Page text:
I have enjoyed watching live the launches and landing of the manned space vehicles going to, and coming from, the International Space Station.
The Shuttle launches were always dramatic. The gliding landings of the Shuttle and the parachute assisted landing of the Soyuz vehicles had their own suspense. But something I really missed was on-board video of the astronauts during Shuttle launches and landings.
In contrast we always got views of the three cosmonauts aboard the Soyuz craft during launching. But very rarely anything showing the far more complex flight deck of the Shuttles. I suspect this had something to do with secret technology.
So it was great to find these great photos of the flight deck of the Space Shuttle Endeavour (see Amazing! Must See Shuttle Flight Deck Photos). This was fully powered for one of the last times before it was retired.
Click to enlarge
Another view - just imagine having to know what all those switches and knobs did!
See also: Best Photos of 2012: Spaceflight
"Our Rocket is all set on the launchpad that Yuri Gagarin launched from 50 years ago." - Ron Garan. Photo credit Jake Garan
US Astronaut, Ron Garan, is spending today travelling on board a Russian Soyuz vehicle up to the Inernational Space Station for a 5 ½ month stint. He finished his last post at his blog, FRAGILE OASIS, before the launch with this (see Last Blog Post On Earth. For Now.):
In the words of Yuri Gagarin as he left the launch pad on that historic day, Поехали “WE’RE OFF!”
The historical significance is that this launch occurs on the eve of the 50th anniversary of the first manned space flight by Cosmonaut Yuri Gagarin – April 12, 1961. And from the same Baikonur Cosmodrome used for Gagarin’s launch. Garan talks about this historic event and some of the traditioons that have grown up around manned space lauches. (For example, every astronaut and Cosmonaut since Gagarin plants a tree before launch).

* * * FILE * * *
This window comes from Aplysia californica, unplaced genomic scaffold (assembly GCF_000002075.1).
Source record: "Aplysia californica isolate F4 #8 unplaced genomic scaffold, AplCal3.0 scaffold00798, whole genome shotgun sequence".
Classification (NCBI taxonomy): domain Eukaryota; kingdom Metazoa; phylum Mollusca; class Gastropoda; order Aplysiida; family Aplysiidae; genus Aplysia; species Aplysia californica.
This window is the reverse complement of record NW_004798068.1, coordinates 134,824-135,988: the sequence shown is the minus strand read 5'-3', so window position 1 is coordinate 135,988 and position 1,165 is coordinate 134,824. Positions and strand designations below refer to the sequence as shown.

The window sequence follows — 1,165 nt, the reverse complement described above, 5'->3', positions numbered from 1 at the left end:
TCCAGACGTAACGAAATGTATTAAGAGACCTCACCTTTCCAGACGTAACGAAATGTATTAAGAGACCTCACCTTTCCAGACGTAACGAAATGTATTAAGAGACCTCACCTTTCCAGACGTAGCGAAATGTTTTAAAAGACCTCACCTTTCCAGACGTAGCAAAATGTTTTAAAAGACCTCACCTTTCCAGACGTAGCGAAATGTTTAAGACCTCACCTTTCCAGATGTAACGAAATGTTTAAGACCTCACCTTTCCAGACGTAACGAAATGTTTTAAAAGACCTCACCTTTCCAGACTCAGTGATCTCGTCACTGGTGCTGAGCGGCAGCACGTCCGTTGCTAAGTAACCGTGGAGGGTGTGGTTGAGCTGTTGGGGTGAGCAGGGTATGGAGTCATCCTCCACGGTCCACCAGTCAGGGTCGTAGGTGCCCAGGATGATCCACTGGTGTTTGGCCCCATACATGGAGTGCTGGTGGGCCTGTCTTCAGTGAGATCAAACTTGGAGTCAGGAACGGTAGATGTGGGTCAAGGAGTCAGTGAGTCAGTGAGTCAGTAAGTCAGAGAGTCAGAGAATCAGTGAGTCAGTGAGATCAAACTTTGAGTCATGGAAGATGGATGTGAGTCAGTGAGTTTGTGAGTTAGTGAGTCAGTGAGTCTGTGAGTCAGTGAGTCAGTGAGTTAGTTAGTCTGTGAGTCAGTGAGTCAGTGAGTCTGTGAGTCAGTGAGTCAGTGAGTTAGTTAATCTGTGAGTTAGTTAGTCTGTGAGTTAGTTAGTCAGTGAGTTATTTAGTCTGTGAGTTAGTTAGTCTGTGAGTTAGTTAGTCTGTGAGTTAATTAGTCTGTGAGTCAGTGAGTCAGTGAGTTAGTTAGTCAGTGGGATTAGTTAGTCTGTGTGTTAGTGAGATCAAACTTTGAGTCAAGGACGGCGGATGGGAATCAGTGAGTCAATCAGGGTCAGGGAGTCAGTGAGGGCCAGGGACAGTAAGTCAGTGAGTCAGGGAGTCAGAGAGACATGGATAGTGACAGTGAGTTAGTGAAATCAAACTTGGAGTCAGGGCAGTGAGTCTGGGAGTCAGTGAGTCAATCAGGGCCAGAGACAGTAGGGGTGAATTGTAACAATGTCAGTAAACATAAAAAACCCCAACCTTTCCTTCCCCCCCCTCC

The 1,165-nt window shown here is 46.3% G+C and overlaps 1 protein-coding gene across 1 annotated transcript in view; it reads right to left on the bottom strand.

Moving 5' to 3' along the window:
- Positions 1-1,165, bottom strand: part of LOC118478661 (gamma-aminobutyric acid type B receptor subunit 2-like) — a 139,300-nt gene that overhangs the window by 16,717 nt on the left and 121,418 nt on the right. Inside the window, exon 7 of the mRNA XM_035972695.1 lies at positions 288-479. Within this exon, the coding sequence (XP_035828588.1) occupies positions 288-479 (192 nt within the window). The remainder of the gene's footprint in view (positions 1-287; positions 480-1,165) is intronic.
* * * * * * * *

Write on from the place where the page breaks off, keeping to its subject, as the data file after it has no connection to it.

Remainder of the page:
I remember Gagarin’s flight well. There was understandably far more interest in manned space flight then than there is now. It was certainly an historic event.
So I will be celebrating this anniversary – and hope many others will too. Especially children and students – but anyone interested in or appreciative of science. This event is usually called Yuri’s Night (see below).
Talking about scientific celebrations – Tim Handorf sent me a link to the 20 Best Holidays for Science Geeks. It’s a list of dates for celebration. Great for teachers and parents wishing to cultivate an interest in science among their children.
Here’s the list of suggestions: Continue reading
Posted in news, SciBlogs, science, Science and Society
Tagged astronomy, Baikonur Cosmodrome, Darwin Day, Earth Day, International Space Station, Ron Garan, Ronald J. Garan Jr., SciBlogs, Soyuz, Yuri Gagarin, Yuri's Night
Easter was a great time for space nerds.
I certainly enjoyed myself. Got to see several passes of the International Space Station (ISS). Once you know the times it’s easy to find. These days it is so bright – and of course it’s moving. Have a look at Heavens Above. Register and enter your location. It’s easy to check at any time when the most favourable passes will be.
It is moving to think that humans are on board the moving speck of light. Last week there were 3, now there are 13. Four of them women. This is the largest number of women in orbit at any one time.
Last Friday two Russian Cosmonauts and and a US astronaut were launched from Kazakhstan in a Russian Soyuz Capsule. On Monday seven astronauts were launched from Florida in a shuttle. These launches are always impressive. The video coverage of the shuttle launch included shots of an overflight of the ISS 20 minutes before the launch. Soichi Noguchi, one of the astronaughts on baord the ISS had taken this photo of the launch site several hours previously.
Soichi Noguchi is a keen twitterer (Astro_Soichi) and photographer. He regularly sends photos of cities and locations the ISS passes over. Have a look at some of his photos on Twitpic. Here’s a recent time exposure he took of an aurora.
There will only be three more shuttle launches before the fleet is retired. Pity, I would really have loved to see a launch in person. Everyone who has can’t stop raving about it, they are so impressive. Guess I will just have to make do with the video streaming. NASA broadcasts these, as well as the Soyuz launches in real time (see NASA TV).
Posted in Russia, SciBlogs, science, Science and Society
Tagged Astronaut, astronomy, International Space Station, Kazakhstan, NASA, Soichi Noguchi, Soyuz, space